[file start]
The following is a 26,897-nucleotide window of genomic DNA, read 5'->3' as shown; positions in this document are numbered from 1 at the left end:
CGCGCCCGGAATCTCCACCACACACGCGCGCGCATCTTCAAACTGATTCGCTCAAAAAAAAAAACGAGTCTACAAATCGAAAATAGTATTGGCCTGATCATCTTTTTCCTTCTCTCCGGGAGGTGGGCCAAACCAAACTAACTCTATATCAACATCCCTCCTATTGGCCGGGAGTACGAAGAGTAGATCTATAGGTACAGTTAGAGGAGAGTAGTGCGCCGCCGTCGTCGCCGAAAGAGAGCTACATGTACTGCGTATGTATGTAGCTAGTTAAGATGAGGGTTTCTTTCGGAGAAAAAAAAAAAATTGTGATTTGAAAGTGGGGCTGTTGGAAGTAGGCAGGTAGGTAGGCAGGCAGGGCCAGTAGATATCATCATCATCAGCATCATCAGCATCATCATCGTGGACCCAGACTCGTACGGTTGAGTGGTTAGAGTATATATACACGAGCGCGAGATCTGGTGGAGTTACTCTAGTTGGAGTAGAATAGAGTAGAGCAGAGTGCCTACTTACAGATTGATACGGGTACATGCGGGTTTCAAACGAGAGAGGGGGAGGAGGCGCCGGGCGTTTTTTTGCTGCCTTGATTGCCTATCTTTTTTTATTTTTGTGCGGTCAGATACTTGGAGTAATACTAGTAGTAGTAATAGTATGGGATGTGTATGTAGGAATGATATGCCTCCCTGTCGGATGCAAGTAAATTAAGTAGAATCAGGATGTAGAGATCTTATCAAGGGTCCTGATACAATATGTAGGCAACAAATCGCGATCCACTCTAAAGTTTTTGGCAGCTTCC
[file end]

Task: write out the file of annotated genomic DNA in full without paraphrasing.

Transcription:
The following is a 26,897-nucleotide window of genomic DNA, read 5'->3' as shown; positions in this document are numbered from 1 at the left end:
CGCGCCCGGAATCTCCACCACACACGCGCGCGCATCTTCAAACTGATTCGCTCAAAAAAAAAAACGAGTCTACAAATCGAAAATAGTATTGGCCTGATCATCTTTTTCCTTCTCTCCGGGAGGTGGGCCAAACCAAACTAACTCTATATCAACATCCCTCCTATTGGCCGGGAGTACGAAGAGTAGATCTATAGGTACAGTTAGAGGAGAGTAGTGCGCCGCCGTCGTCGCCGAAAGAGAGCTACATGTACTGCGTATGTATGTAGCTAGTTAAGATGAGGGTTTCTTTCGGAGAAAAAAAAAAAATTGTGATTTGAAAGTGGGGCTGTTGGAAGTAGGCAGGTAGGTAGGCAGGCAGGGCCAGTAGATATCATCATCATCAGCATCATCAGCATCATCATCGTGGACCCAGACTCGTACGGTTGAGTGGTTAGAGTATATATACACGAGCGCGAGATCTGGTGGAGTTACTCTAGTTGGAGTAGAATAGAGTAGAGCAGAGTGCCTACTTACAGATTGATACGGGTACATGCGGGTTTCAAACGAGAGAGGGGGAGGAGGCGCCGGGCGTTTTTTTGCTGCCTTGATTGCCTATCTTTTTTTATTTTTGTGCGGTCAGATACTTGGAGTAATACTAGTAGTAGTAATAGTATGGGATGTGTATGTAGGAATGATATGCCTCCCTGTCGGATGCAAGTAAATTAAGTAGAATCAGGATGTAGAGATCTTATCAAGGGTCCTGATACAATATGTAGGCAACAAATCGCGATCCACTCTAAAGTTTTTGGCAGCTTCC